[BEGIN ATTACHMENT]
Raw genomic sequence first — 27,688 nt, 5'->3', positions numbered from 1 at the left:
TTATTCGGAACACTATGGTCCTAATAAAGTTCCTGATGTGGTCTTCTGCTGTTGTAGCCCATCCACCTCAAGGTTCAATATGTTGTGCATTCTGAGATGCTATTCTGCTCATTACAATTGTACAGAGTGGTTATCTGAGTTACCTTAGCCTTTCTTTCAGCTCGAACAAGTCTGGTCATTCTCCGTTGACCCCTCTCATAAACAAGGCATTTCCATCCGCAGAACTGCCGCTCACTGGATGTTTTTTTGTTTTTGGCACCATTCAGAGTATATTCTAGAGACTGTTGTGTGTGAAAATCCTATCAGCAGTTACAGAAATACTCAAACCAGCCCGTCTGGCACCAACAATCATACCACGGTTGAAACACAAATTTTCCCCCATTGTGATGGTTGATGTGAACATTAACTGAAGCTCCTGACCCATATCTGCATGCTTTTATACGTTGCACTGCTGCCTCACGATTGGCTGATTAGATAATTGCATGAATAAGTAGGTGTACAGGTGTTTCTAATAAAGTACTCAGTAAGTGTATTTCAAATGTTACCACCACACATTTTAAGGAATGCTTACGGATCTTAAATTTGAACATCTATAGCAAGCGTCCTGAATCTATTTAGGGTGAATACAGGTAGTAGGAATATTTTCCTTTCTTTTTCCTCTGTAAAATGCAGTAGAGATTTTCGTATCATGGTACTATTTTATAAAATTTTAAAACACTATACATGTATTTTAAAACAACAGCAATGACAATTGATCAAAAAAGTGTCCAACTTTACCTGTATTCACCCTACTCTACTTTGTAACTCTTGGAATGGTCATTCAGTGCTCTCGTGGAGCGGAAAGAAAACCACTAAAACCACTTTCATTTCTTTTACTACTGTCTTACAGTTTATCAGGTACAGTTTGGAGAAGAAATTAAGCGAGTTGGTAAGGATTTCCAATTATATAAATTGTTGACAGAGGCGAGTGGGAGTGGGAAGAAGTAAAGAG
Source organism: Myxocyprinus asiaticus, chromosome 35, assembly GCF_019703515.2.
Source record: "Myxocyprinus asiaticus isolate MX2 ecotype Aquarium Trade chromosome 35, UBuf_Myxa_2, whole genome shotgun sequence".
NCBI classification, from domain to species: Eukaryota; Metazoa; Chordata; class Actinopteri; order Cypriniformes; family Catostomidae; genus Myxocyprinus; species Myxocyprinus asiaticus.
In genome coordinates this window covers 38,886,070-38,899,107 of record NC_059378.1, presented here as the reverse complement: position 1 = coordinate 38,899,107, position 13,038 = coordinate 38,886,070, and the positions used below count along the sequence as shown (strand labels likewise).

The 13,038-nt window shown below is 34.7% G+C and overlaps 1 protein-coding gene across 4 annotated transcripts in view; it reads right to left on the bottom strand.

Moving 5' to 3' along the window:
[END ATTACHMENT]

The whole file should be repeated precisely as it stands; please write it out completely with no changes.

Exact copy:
Raw genomic sequence first — 27,688 nt, 5'->3', positions numbered from 1 at the left:
TTATTCGGAACACTATGGTCCTAATAAAGTTCCTGATGTGGTCTTCTGCTGTTGTAGCCCATCCACCTCAAGGTTCAATATGTTGTGCATTCTGAGATGCTATTCTGCTCATTACAATTGTACAGAGTGGTTATCTGAGTTACCTTAGCCTTTCTTTCAGCTCGAACAAGTCTGGTCATTCTCCGTTGACCCCTCTCATAAACAAGGCATTTCCATCCGCAGAACTGCCGCTCACTGGATGTTTTTTTGTTTTTGGCACCATTCAGAGTATATTCTAGAGACTGTTGTGTGTGAAAATCCTATCAGCAGTTACAGAAATACTCAAACCAGCCCGTCTGGCACCAACAATCATACCACGGTTGAAACACAAATTTTCCCCCATTGTGATGGTTGATGTGAACATTAACTGAAGCTCCTGACCCATATCTGCATGCTTTTATACGTTGCACTGCTGCCTCACGATTGGCTGATTAGATAATTGCATGAATAAGTAGGTGTACAGGTGTTTCTAATAAAGTACTCAGTAAGTGTATTTCAAATGTTACCACCACACATTTTAAGGAATGCTTACGGATCTTAAATTTGAACATCTATAGCAAGCGTCCTGAATCTATTTAGGGTGAATACAGGTAGTAGGAATATTTTCCTTTCTTTTTCCTCTGTAAAATGCAGTAGAGATTTTCGTATCATGGTACTATTTTATAAAATTTTAAAACACTATACATGTATTTTAAAACAACAGCAATGACAATTGATCAAAAAAGTGTCCAACTTTACCTGTATTCACCCTACTCTACTTTGTAACTCTTGGAATGGTCATTCAGTGCTCTCGTGGAGCGGAAAGAAAACCACTAAAACCACTTTCATTTCTTTTACTACTGTCTTACAGTTTATCAGGTACAGTTTGGAGAAGAAATTAAGCGAGTTGGTAAGGATTTCCAATTATATAAATTGTTGACAGAGGCGAGTGGGAGTGGGAAGAAGTAAAGAG
Source organism: Myxocyprinus asiaticus, chromosome 35, assembly GCF_019703515.2.
Source record: "Myxocyprinus asiaticus isolate MX2 ecotype Aquarium Trade chromosome 35, UBuf_Myxa_2, whole genome shotgun sequence".
NCBI classification, from domain to species: Eukaryota; Metazoa; Chordata; class Actinopteri; order Cypriniformes; family Catostomidae; genus Myxocyprinus; species Myxocyprinus asiaticus.
In genome coordinates this window covers 38,886,070-38,899,107 of record NC_059378.1, presented here as the reverse complement: position 1 = coordinate 38,899,107, position 13,038 = coordinate 38,886,070, and the positions used below count along the sequence as shown (strand labels likewise).

The 13,038-nt window shown below is 34.7% G+C and overlaps 1 protein-coding gene across 4 annotated transcripts in view; it reads right to left on the bottom strand.

Moving 5' to 3' along the window: